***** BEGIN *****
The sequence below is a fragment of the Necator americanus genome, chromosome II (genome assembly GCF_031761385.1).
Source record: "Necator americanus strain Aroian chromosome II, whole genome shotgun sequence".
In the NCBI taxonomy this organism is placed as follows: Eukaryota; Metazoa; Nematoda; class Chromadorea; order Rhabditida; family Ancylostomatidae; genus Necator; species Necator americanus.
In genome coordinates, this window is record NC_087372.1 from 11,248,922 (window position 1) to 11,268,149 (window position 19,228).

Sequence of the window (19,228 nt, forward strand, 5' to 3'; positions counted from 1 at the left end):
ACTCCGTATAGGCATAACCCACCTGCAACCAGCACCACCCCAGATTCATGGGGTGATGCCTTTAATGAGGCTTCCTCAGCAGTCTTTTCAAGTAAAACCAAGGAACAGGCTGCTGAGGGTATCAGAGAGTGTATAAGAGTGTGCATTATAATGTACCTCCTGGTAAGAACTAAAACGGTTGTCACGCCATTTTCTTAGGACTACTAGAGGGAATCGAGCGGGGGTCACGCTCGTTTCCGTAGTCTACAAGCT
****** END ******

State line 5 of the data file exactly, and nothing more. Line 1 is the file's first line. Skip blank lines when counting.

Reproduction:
Sequence of the window (19,228 nt, forward strand, 5' to 3'; positions counted from 1 at the left end):